Eldin, Torma and Rami can change their current professions at any time once the player has reached a certain point in the game. Each one grants an increase and decrease to certain stats, and they determine which statistics are increased when a character levels. In addition, each job is also given a rank, which is increased by gaining experience after a battle, and certain jobs require a character to have already mastered another one to advance to it. The "Knight" class gives a character increased strength, but lower intelligence, yet the character must have obtained a master rank in "Swordsman" before they can become one. Other jobs include Chemist, Bishop, Rogue, and Brawler. Also, which job you assume dictates what special moves and spells you learn as you battle. It's a good idea to switch jobs between the three so that you have a large variety of moves for each character, such as healing and attack spells for everyone. A typical setup would be to make both Eldin and Torma assume fighting-style jobs while Rami assumes magical-oriented ones, though this reduces diversity in skill among the three.
The Ancient Cave
Similar to previous games in the series, The Ruins of Lore features a massive, optional dungeon called the Ancient Cave. Gameplay in the Ancient Cave differs from the regular gameplay in numerous respects. Only Eldin may enter it, along with his monster companion if he has one. He may also bring only 10 types of items along with him into the cave, not including anything he and his monster may have equipped. You are unable to access your menu in between fights in the dungeon, so keeping yourself healed during fights is vital. There are no monsters roaming around the maps, and the maps are randomly generated each time you enter the cave. Instead, monsters, as well as traps, are hiding in many of the bags and chests strewn about the dungeon, waiting for adventurers to stumble upon them. Each floor culminates in a boss fight at the end of the level. Victory allows you to progress to the next floor of the dungeon. Lastly, the only way to leave the dungeon, short of dying and losing all of your items, is to find and use an item that can only be found in the Ancient Cave, called Providence. Unlike Lufia II's Ancient Cave, this game's version has only 60 floors. The reward at the end is the Egg Ring, an accessory famous from Lufia II which greatly enhances the parameters of a character when worn. Incidentally, it is possible to get more Egg Rings after your first completion so that all four heroes wear one.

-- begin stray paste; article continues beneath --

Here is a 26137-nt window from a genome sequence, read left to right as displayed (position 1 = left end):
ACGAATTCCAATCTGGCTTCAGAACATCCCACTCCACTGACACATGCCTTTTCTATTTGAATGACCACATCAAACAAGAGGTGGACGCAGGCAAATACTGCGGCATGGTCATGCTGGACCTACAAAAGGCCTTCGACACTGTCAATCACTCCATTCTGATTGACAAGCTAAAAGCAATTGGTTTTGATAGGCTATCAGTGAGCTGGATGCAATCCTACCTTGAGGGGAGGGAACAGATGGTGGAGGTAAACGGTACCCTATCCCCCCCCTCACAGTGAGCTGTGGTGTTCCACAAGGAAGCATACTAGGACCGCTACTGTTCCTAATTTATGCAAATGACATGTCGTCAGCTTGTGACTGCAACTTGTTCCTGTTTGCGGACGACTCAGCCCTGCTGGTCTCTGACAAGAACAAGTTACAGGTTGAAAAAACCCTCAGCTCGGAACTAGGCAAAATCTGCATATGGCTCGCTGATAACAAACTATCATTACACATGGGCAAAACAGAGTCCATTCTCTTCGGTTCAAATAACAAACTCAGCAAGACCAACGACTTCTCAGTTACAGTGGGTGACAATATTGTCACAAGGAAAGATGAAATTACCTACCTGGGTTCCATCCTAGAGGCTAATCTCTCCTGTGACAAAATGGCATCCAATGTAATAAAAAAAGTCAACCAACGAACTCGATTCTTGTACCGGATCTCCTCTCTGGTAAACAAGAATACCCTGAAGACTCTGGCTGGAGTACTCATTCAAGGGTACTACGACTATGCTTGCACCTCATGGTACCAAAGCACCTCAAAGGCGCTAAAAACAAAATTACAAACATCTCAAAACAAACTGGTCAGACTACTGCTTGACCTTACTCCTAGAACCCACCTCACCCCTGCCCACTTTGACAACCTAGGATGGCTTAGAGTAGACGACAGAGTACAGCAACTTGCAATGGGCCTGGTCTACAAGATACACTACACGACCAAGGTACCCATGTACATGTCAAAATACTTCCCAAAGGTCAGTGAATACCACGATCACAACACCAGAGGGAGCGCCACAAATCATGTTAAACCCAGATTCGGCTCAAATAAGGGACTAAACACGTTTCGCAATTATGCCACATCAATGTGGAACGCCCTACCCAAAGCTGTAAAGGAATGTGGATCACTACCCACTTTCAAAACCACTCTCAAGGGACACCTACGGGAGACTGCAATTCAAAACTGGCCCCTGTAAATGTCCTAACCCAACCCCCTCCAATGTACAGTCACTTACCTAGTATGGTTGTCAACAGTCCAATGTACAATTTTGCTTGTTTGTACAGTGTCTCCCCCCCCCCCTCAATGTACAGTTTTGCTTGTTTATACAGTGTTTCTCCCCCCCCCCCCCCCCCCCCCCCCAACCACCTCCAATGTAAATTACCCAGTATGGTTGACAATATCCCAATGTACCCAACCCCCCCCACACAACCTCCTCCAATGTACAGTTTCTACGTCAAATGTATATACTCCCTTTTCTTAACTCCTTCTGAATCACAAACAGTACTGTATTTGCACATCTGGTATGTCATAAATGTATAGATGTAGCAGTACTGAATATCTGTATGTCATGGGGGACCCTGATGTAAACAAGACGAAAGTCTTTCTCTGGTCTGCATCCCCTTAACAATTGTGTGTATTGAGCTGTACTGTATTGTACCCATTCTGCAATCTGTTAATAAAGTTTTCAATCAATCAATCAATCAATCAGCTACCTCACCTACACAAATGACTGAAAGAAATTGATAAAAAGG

|This section requires expansion. (May 2015)|
Lufia: The Ruins of Lore takes place 20 years after the events of Lufia II, making it the second game in the series chronologically. After the defeat of the Sinistrals by Maxim, the world has enjoyed a season of relative peace. However, this is threatened when the Kingdom of Gratze, a growing military superpower, allies itself with a mysterious man named Ragule and declared war on its bordering nations. Their primary goal is to scour the world in search of a powerful monster known simply as "The Beast", that, once under their control, would all but insure their conquest of the world. The game is told from the perspective of a young man named Eldin, who, during this age of conflict is traveling the world in search of adventure and intrigue. On his journey, he meets a young priestess named Rubius who is searching for mystic shards and stones that will allow her to enter a fabled holy land. One of the places she needs to go to obtain one is Ragule's fortress, and once they arrive, they meet the despot and realize that if the world is ever to be at peace again, he must be stopped at any cost.